Women worried about breast cancer should stay away from alcohol, says study

Women worried about breast cancer should stay away from alcohol, says study

Drinking alcohol is widely accepted in most cultures and no celebration is deemed complete without a toast or two. Men and women, alike, drink to rejoice or relieve stress. According to the 2015 National Survey on Drug Use and Health (NSDUH), around 5.3 million women, aged 18 or older (amounting to 4.2 percent women) and 325,000 females aged 12–17 years (2.7 percent of females in the age group) had alcohol use disorder (AUD). In the light of the findings, it is important to educate women about the risks of alcohol consumption.

A recent study on the impact of alcohol on women health has made some striking revelations. It has revealed that alcohol consumption is likely to increase the risk of breast cancer while limiting alcohol can help minimize the risk.

Many studies before have identified alcohol consumption as one of the major risk factors for breast cancer. However, most of these studies were carried out on white women. The present study, published in May 2017 in Cancer Epidemiology, Biomarkers & Prevention, a journal of the American Association for Cancer Research, was conducted solely on African-American women to see if they have the similar risk.

Contrasting findings

Researchers recruited 22,338 women from the African American Breast Cancer Epidemiology and Risk (AMBER) Consortium, who reported their alcohol consumption through a questionnaire. After interpreting the responses of the women, researchers found that women who consumed seven or more drinks per week were likely to develop all subtypes. Women whose alcohol intake was 14 or more beverages per week had 33 percent higher risk of developing breast cancer than women who drank four or fewer drinks per week.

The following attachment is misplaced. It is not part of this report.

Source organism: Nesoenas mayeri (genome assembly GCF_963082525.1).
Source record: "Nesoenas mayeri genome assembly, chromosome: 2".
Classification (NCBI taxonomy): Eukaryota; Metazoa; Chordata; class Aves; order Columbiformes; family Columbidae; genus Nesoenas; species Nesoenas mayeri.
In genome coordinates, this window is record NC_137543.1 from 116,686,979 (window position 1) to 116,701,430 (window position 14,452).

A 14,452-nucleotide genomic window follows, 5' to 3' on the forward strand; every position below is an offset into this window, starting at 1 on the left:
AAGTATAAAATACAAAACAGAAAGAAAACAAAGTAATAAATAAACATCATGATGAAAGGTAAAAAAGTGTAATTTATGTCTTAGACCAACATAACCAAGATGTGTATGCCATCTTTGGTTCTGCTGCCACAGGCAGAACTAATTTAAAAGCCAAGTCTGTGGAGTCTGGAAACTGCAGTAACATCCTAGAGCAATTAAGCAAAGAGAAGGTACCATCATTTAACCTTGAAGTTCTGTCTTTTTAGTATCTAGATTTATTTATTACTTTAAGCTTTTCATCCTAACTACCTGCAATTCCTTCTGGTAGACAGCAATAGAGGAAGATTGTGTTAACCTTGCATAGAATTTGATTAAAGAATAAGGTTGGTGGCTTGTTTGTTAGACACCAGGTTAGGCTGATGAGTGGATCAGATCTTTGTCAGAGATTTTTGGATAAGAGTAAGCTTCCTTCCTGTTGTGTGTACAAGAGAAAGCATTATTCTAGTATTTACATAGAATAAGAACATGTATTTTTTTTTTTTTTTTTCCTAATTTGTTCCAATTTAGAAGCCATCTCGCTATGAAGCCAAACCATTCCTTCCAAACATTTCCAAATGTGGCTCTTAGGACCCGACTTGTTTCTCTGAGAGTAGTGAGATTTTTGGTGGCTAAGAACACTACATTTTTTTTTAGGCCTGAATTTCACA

However, the study also suggested a contrasting finding. Researchers found that 45 percent of the women with breast cancer were “never drinkers.” They, in fact, had higher likelihood of developing breast cancer than the light drinkers. The authors are of the opinion that many black women tend to refrain from drinking due to religious restrictions. Though the researchers could not identify the exact reason behind increased risk in never drinkers, they hinted a possible role of comorbidities including diabetes that influenced alcohol consumption in these women.

Melissa A. Troester, the lead author and a professor of epidemiology and director of the Center for Environmental Health and Susceptibility in the Gillings School of Global Public Health at the University of North Carolina, said, “Alcohol is an important modifiable exposure, whereas many other risk factors are not. Women who are concerned about their risk of breast cancer could consider reducing levels of exposure.” Troester emphasized on the need of further research to determine how particular cancer risk factors from reproductive history, body weight, family history and oral contraceptive use affect each race the most. This can help control mortality rates associated with cancer incidence.

The study is consistent with previous studies that linked alcohol consumption to breast cancer. A 2015 study published in the journal Women’s Health had suggested an association between moderate alcohol consumption and elevated risk of breast cancer, specifically hormone receptor-positive subtypes.

The 2010 U.S. Dietary Guidelines for Americans restricts alcohol consumption in adult women to not more than one drink per day. Considering a significant association between light and moderate alcohol intake and increased risk of breast cancer risk, even the recommended dose may be dangerous for some women. Therefore, researchers warrant the need of necessary interventions to prevent breast cancer not only in midlife and older women, but also in adolescent girls and young women.

Treating alcohol-related problems

AUD and other problems associated with alcohol addiction need to be treated at the earliest to avoid further complications. For all addiction-related conditions, treatment generally begins with detoxification that includes removing the toxic substances from the body. Detox is often associated with relapse and strong withdrawal symptoms, therefore, should only be done under strict medical supervision.

If you or your loved is looking for help to cure alcohol addiction, the California Detox Helpline can help you find the best facilities providing alcohol rehab in California. You can contact us through an online chat or call our 24/7 helpline number 855-780-2495 to find alcohol treatment centers in California where recovery is facilitated in a serene environment by experts who customize the treatment basis the patient’s needs and condition.